Probability actually doesn't shift, it is constant, on any given roll you will always have a 58.333% chance to have a DS face come up.  It's the 41.667% LS faces that will generate more LS pips per roll.  So taking the long view and total pips generated it will even out, but more often than not DS pips will come up, just in fewer numbers.


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#9 Col. Orange

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Posted 21 August 2014 - 09:57 AM

Solid points (Ghost of Man and 2Pirate51 win this thread).  It's sounding like the low Morality is more useful to Sith Sorcerer types than to men (and wimin) who just want to cut your head off.

 

 

If Twi'Leks come from a hot planet, surely they'd need to wrap up warm when they go abroad?


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#10 yeti1069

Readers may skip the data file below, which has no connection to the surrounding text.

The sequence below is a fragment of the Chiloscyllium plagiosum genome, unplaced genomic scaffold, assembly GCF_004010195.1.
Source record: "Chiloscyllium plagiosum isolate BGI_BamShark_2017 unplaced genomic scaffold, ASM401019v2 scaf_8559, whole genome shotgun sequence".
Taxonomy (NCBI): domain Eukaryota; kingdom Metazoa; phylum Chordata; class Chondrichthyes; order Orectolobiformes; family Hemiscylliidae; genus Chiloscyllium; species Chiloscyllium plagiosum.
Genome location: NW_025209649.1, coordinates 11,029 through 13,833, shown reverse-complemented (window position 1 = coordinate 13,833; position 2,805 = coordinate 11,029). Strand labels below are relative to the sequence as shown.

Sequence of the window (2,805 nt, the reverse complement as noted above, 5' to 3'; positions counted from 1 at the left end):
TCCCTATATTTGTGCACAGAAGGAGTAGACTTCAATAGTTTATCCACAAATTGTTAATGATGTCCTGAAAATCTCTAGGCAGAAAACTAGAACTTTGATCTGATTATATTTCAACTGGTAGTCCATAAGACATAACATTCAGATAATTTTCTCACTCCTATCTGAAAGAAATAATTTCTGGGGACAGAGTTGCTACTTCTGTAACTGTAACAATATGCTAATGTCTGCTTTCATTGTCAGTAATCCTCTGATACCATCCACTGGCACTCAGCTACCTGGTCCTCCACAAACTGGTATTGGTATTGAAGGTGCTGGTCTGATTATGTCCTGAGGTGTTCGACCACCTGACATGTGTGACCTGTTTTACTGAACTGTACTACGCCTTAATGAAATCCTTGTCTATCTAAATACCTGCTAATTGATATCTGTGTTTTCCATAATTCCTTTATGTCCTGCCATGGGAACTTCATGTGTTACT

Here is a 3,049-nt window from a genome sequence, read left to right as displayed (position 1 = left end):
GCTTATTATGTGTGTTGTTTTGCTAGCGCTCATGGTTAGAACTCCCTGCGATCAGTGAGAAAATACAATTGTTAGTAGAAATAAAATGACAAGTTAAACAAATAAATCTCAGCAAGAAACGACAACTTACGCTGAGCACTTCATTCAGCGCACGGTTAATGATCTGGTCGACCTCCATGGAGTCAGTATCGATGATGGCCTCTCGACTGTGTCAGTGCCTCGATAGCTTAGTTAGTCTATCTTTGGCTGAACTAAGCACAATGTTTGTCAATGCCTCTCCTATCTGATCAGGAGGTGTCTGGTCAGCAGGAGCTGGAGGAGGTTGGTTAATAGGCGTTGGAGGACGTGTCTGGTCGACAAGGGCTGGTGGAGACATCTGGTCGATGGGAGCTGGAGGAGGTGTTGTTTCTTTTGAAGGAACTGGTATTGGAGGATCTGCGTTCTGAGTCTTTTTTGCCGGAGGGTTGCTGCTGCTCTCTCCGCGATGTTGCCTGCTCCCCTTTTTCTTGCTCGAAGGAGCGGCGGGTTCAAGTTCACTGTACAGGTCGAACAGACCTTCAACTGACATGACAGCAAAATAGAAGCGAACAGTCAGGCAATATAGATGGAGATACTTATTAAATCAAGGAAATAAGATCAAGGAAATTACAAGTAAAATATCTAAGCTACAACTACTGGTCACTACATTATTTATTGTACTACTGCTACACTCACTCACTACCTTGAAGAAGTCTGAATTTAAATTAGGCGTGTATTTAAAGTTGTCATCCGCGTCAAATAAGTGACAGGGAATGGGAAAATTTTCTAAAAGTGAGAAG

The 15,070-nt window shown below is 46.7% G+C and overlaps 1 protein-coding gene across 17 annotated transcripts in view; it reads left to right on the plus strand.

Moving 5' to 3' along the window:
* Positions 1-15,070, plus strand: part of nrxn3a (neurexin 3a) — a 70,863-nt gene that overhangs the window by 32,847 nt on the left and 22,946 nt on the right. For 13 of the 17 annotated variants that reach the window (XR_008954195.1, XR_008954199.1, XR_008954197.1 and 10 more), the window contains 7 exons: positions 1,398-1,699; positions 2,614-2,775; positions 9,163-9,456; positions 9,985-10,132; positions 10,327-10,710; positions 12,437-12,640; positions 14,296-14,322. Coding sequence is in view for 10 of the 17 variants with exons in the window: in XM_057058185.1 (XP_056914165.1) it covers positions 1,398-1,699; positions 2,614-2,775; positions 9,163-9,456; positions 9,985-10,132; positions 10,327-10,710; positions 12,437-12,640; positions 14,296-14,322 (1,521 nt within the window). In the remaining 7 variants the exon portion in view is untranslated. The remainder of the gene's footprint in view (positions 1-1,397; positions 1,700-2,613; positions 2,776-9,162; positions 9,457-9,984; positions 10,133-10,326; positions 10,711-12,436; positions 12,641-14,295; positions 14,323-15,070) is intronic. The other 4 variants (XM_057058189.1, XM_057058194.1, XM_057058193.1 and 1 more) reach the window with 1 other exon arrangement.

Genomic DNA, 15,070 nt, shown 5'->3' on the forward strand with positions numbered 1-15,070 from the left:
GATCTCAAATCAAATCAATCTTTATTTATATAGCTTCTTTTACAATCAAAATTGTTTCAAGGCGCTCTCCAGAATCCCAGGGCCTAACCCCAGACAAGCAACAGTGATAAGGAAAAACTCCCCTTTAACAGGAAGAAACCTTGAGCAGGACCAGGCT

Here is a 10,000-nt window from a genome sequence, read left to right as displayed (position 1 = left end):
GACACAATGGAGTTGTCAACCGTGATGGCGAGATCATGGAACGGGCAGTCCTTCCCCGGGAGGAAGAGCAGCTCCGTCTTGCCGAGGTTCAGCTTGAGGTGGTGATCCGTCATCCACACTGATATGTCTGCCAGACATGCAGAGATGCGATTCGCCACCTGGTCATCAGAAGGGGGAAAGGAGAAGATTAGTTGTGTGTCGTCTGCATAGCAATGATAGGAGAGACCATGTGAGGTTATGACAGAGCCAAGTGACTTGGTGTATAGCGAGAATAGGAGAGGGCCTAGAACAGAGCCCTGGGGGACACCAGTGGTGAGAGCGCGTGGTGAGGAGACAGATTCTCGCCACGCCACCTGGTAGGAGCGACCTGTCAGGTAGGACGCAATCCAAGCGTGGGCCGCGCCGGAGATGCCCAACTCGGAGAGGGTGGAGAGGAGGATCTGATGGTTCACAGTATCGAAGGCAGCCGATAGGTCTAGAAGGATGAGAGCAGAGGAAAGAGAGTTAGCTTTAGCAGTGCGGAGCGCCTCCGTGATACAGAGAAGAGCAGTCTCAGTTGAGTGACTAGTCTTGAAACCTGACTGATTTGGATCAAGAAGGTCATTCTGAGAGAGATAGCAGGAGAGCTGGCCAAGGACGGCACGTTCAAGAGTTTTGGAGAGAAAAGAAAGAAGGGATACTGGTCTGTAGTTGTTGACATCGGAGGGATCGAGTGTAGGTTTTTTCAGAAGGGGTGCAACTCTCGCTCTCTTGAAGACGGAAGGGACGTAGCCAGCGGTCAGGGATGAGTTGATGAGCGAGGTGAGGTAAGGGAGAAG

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Posted 21 August 2014 - 10:29 AM

Add to the Force dice issue the fact that dark side power usage affords you more control, allows you to bend others to your will. For example, look at Battle Meditation: with the dark side version, you get to give orders that many would be unable to resist. That's a powerful form of control. On top of that, there's the freedom the dark side brings of not having to censure yourself, and being able to indulge in whatever actions you wish. You can give in to all of your pettiness, vengefulness, lust, greed, etc... 


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#11 Donovan Morningfire

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Posted 21 August 2014 - 10:58 AM

come_to_the_dark_side_6951.jpg

Come to the Dark Side!

They have boobies! :P